#CinemalayaX: Love, as defined by Kasal

This review was first published in the Philippine Online Chronicles.

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What could be the greatest proof of love? The film Kasal (The Commitment) – billed by Arnold Reyes and Oliver Aquino and directed by Joselito “J” Altarejos for the Director’s Showcase of the 10th Cinemalaya Independent Film Festival (Cinemalaya X) – tried to find the answer.

The highlight of the film is the relationship between Paolo (Aquino), a film director and Sherwin (Reyes), a lawyer handling annulment cases. Paolo was the emotional one, believing that their marriage should push through even without the consent of authorities, be it legal, religious or even family (in this case, Sherwin’s). Meanwhile, Paolo – the realistic and logical one – would contest Paolo’s idea of their marriage, thinking that same-sex marriages would not be legally and religiously recognized in the Philippines. For now. Despite these differences in views, Paolo and Sherwin went on for three years, and Paolo even gave himself to Sherwin through sex. But in the last six months, the bond between Paolo and Sherwin went on the rocks. Sherwin alleged Paolo of his infidelity after he saw a photo of Paolo with another guy, which Paolo stressed that he and the other guy only had sex and no love was between them. Yet Sherwin, upon his homecoming in Nasugbu, Batangas, indirectly ‘denied’ Paolo of being his partner by introducing him to his family and friends as ‘best friend’, ‘business partner’ and other monikers.

Though they carried the main roles in the film, Reyes’s acting was more convincing than Aquino’s. Aquino may have wanted to draw sympathy for his portrayal, but he could have done better if he performed his role beyond the limitations of the script.

Also, though their unstable relationship is already present in the film, Altarejos’ point of view failed to heighten the emotions. The use of the glass windows and other sound effects like rain and music almost hindered to display Reyes’ and Aquino’s emotions, which muted their conversations and blurred their facial expressions. However, the music played during their confrontation scene (which I found out later was Johnoy Danao’s Ikaw at Ako) effectively depicted the irony of their situation.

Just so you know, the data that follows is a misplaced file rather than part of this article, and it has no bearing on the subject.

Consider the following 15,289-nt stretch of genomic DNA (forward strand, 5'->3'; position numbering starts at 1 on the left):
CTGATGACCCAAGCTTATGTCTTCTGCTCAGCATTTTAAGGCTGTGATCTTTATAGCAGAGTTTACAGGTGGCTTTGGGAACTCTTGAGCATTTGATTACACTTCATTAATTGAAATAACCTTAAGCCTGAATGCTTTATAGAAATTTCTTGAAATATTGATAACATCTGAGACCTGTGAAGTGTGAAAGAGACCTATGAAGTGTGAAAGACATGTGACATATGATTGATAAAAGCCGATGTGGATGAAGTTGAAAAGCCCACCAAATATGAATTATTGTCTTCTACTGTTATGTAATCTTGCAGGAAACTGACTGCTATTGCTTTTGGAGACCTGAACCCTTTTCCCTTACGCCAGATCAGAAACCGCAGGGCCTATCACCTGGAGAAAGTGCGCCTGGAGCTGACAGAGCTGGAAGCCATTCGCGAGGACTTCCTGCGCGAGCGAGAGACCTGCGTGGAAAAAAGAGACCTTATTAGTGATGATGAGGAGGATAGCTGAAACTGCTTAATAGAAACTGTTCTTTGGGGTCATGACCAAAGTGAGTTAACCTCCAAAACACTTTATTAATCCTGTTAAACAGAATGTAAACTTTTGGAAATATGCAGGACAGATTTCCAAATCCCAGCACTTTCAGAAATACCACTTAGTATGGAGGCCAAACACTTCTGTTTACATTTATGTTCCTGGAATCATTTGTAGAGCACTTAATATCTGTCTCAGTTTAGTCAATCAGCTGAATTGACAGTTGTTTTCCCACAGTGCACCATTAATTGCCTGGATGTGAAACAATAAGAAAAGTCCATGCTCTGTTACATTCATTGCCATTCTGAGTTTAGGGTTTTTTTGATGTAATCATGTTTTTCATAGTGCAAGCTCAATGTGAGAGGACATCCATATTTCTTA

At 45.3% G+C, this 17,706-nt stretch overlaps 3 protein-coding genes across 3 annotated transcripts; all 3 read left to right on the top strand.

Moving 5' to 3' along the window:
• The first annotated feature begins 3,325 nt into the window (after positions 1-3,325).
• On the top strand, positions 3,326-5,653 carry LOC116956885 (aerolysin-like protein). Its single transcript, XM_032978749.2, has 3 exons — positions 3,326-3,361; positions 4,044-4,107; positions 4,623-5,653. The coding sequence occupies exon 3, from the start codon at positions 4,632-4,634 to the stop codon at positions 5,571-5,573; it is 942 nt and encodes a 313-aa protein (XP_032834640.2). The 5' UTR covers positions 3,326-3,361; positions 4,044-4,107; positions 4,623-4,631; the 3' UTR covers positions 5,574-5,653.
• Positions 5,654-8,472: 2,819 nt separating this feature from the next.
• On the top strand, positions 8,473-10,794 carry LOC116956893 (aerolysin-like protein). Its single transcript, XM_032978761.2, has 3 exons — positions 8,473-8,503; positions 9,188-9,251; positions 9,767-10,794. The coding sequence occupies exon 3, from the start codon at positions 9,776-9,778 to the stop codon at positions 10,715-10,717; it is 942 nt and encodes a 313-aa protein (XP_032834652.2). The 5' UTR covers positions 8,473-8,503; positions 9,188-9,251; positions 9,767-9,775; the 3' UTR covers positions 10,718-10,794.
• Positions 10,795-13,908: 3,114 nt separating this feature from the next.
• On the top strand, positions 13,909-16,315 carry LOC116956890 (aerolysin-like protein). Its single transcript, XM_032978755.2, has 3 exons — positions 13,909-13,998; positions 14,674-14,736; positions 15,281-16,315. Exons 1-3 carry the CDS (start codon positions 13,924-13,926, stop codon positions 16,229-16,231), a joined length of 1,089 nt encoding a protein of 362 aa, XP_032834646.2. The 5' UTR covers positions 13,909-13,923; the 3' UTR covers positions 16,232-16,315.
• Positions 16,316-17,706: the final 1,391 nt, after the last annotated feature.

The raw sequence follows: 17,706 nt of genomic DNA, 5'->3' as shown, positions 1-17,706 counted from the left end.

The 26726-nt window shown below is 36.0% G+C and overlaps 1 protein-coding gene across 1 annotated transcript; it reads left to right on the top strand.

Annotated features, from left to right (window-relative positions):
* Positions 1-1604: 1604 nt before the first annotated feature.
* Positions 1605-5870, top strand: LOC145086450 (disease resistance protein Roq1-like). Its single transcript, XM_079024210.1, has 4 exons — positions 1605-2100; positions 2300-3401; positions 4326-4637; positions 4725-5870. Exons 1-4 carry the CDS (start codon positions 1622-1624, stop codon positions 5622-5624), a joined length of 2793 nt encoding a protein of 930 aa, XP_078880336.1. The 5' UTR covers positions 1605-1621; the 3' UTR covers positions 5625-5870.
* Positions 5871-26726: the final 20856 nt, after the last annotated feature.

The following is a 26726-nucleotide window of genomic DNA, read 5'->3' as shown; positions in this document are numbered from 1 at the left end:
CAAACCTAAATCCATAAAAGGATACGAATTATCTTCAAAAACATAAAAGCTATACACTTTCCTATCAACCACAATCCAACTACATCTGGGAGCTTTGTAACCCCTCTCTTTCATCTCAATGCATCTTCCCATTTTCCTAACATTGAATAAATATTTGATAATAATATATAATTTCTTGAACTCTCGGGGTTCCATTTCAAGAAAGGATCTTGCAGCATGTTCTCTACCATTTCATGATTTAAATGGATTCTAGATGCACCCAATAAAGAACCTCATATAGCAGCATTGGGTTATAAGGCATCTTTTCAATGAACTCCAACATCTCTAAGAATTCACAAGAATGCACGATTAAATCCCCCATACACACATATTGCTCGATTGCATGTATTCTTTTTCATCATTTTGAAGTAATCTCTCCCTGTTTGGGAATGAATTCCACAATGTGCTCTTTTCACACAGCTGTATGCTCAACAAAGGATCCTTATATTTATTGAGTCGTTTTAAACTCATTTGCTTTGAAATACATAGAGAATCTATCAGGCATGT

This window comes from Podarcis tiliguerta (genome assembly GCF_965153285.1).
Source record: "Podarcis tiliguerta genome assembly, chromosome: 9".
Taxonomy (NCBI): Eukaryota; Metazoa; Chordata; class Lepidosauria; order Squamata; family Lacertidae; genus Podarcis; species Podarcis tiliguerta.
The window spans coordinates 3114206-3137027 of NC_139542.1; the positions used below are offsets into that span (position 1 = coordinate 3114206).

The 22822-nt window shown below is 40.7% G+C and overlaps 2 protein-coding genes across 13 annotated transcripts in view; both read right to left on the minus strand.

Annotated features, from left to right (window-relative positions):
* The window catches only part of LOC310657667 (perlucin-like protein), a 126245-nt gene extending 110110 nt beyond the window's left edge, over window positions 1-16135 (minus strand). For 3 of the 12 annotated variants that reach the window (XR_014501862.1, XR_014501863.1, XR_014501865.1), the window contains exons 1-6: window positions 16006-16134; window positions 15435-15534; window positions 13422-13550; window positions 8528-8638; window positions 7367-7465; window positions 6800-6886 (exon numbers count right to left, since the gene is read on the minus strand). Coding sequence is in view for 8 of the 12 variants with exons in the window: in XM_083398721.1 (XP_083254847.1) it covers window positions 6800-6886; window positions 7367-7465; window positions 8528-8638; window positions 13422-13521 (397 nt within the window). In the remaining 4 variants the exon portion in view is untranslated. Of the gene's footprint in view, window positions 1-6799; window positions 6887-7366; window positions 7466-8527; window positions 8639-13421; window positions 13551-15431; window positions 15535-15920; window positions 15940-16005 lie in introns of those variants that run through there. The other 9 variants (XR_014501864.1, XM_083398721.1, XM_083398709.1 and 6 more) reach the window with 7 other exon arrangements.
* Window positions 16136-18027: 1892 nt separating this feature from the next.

Also, long exposures on certain scenes were off moments in the film: 1) the six-minute sex scene; and the moment when Paolo and Sherwin just stared at each other after the wedding reception (too bad it was not timed). It is best to assume the same generalization for the film would be made if the sex scene was shown in full or in parts.

Even the scene of their ride to work at the start of the film, wherein the camera was shaking though the road the car was crossing had no holes or humps. A friend explained that while it may imply the unstable relationship Paolo and Sherwin had, how could someone with limited knowledge of filmmaking get the message?

Another highlight of the film is the forced marriage of Mary Jane (Chloe Carpio), Sherwin’s teenage sister, and her boyfriend Bong after her family found out she was pregnant, and the Filipino marriage traditions that went along. The portrayal of Carpio (during the exchange of vows) and Bong’s mother (Ruby Ruiz, when she walked out at the dinner) should be commended.

Aside from the two, the film also tackled other issues like family planning, family relations, and legal and religious views on marriage in the country. That is why the film would be quite hard to be given a concrete conclusion, besides the fact that it had a so-called open ending.

The movie profoundly defined the stark differences in the views of marriage and mutual relationships in the context of Philippine society, thanks to Altarejos’ effective direction of the film’s storyline. With emergence of liberal ideologies on the said issues, one cannot avoid thinking that the society he grew up has been accustomed to the strict practice of cultural, religious and legal norms. With such contrast, ensuring commitment – which I believe would be a strong foundation for a couple to hold on to their relationship and to their future – would be a constant challenge.

After watching the film, a friend and I shared our thoughts about the complexities of marriages in the Philippines in general. While I noticed that the Paolo-Sherwin tandem prevailed more than that of Bong-Mary Jane because the former did love each other, she remarked, “Baka kasi superficial lang ang love between Bong and Mary Jane.” However, the most significant question one would ask after watching the film would be: is there a brighter future waiting for Sherwin and Paolo, and for Bong and Mary Jane?

Kasal (The Commitment) may have failed to produce buckets of tears, yet it may have helped open more minds and spark more intelligent and fruitful discussions.


PS: The film won the Best Musical Score, Best Production Design, Best Cinematography and Best Picture awards for Director’s Showcase in Cinamalaya X’s awards night last August 10.


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